F1’s sprint weekend format returned for the first time in 2022 at last weekend’s Emilia Romagna Grand Prix.

The format sees qualifying moved to Friday in place of practice in the afternoon, while a shorter, 100km sprint race takes place on Saturday with the result determining the grid for Sunday’s grand prix. 

The format will be run at three grands prix this season (Imola, Austria and Brazil) but there are plans for this to be doubled to six race weekends for 2023. 

With the sprint being used to determine the grid for the grand prix, there’s an argument that drivers aren’t taking as many risks and thus reducing the spectacle for fans.

In the latest episode of Crash.net’s F1 podcast, Brundle explained why making the sprint a standalone event would improve the show.

“The drivers are calling for those events to be more standalone rather than actually setting the grid for grand prix Sunday and that’s a very interesting concept,” Brundle said. “What we basically end up with then is a more of an F2 event. They clearly like the concept, they want to go racing. 

“From a drivers’ perspective and I think we saw this over that battle at the front of the field, drivers must be driving with the race on Sunday in the back of their minds and that can’t be that enjoyable from inside the cockpit to want to make the move, to want to go charging through, to want to defend hard and show the Tifosi what you’re made of if you’re Charles Leclerc in the Ferrari but always knowing that if you overstep, you’ve got a long grand prix Sunday to think about it starting at the back of the field. 

“I would really be supportive of the sprint race becoming its own thing, becoming its own entity delivering points, perhaps all the way down the field. That would be exciting for me.”

Legendary F1 commentator Ben Edwards feels F1 will be put under pressure to introduce further sprint weekends due to the likely benefits they would have on TV viewing figures.

“That might be an interesting option to go down that route and separating the two pieces might work very well,” Edwards added. “The trouble is, I just imagine the TV viewing numbers are going to go up with people watching both Saturday and Sunday because they’re watching races on two days and that’s going to put pressure on F1 to carry on that sort of thing rather than back off, although some of the teams will be against it.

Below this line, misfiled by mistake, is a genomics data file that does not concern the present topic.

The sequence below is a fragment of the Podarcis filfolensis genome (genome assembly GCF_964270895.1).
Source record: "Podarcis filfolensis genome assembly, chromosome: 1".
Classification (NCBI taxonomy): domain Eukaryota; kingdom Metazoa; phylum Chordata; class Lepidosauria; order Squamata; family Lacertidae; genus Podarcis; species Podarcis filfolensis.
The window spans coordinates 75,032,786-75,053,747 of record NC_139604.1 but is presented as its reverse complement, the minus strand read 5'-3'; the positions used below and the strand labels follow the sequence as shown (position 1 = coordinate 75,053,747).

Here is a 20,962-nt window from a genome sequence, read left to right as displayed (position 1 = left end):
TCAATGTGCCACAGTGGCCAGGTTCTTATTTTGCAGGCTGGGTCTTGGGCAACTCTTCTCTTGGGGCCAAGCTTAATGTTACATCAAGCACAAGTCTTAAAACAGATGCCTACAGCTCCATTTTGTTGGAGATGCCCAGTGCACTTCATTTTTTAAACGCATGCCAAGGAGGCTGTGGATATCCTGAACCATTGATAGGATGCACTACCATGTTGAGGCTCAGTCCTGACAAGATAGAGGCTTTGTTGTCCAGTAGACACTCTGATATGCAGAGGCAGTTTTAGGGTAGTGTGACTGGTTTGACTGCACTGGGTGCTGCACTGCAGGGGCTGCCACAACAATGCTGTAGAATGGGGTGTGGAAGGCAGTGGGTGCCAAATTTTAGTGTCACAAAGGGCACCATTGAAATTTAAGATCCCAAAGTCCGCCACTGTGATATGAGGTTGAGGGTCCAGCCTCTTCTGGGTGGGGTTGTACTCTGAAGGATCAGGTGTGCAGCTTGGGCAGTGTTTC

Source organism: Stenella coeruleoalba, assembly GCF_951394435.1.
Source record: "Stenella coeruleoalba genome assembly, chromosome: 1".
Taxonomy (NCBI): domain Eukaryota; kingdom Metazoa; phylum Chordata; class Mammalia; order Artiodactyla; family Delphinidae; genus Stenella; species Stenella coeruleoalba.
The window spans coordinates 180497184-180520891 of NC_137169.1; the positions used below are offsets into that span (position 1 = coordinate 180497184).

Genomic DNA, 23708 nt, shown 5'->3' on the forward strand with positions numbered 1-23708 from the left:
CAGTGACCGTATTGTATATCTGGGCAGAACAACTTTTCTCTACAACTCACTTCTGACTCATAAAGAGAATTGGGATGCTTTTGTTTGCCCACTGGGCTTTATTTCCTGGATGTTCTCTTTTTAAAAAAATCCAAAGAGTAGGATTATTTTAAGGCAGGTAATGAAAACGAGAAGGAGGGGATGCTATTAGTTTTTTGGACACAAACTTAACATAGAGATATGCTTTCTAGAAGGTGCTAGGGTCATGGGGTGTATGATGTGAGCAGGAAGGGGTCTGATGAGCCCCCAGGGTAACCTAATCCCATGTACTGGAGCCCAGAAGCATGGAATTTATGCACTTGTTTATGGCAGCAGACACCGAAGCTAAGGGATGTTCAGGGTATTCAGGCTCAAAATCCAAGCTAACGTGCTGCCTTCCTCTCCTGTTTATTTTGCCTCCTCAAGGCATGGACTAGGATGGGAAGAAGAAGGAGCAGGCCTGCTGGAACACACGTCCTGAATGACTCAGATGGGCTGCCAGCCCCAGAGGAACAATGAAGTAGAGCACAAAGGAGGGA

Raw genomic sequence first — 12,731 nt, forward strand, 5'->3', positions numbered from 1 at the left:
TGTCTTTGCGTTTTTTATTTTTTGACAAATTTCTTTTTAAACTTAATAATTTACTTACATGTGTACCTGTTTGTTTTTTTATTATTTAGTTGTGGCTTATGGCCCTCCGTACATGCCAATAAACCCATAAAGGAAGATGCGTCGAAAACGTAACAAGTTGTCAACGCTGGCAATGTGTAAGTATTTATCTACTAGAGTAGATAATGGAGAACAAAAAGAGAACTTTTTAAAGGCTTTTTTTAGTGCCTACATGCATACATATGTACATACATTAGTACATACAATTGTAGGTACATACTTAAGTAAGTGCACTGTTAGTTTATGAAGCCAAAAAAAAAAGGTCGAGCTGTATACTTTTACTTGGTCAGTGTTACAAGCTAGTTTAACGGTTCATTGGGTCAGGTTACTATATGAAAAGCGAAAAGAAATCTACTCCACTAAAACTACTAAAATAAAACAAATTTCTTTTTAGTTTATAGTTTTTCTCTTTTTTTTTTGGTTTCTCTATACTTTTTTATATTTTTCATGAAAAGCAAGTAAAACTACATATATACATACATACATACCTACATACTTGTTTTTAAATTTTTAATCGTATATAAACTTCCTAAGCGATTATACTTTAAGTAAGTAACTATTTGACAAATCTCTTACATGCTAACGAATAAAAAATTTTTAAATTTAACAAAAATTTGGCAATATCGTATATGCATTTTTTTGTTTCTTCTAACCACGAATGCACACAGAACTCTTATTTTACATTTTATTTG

“This is going to be an ongoing discussion going forward.”

Does the sprint race detract from the F1 Grand Prix?

A wet-affected qualifying on Friday at Imola left Sergio Perez and Carlos Sainz out of position on the grid. 

The sprint on Saturday allowed the pair to cut their way through the field, giving us some great wheel-to-wheel action.

Similarly, Charles Leclerc’s good start from second on the grid handed him the lead into Turn 1.

Leclerc and Max Verstappen duelled for the sprint race victory with the reigning F1 champion coming out on top.

Edwards questioned whether having a sprint race made for a less dramatic grand prix.

“Well it did, of course, actually the sprint race was more entertaining in some ways than the grand prix because you had people moving up, Edwards explained. “The danger is when you have a qualifying like you had on Friday afternoon as we did, a bit predictable and a few people out of position, particularly Carlos, Sergio. 

“So that made the sprint race quite exciting because those guys had to fight their way up and we had a battle for the lead. The trouble was that everyone was in position and so we didn’t quite end up with that same battle that we might have enjoyed in the grand prix in the early stages. Mind you, of course, we had some dramas, we lost Sainz, we lost Ricciardo in the grand prix itself and I think that was a bit of a downer. 

“There are a lot of positives by having a sprint race but there are some negatives as well. We did lose out I think a little bit in the grand prix itself in terms of some of the excitement.”

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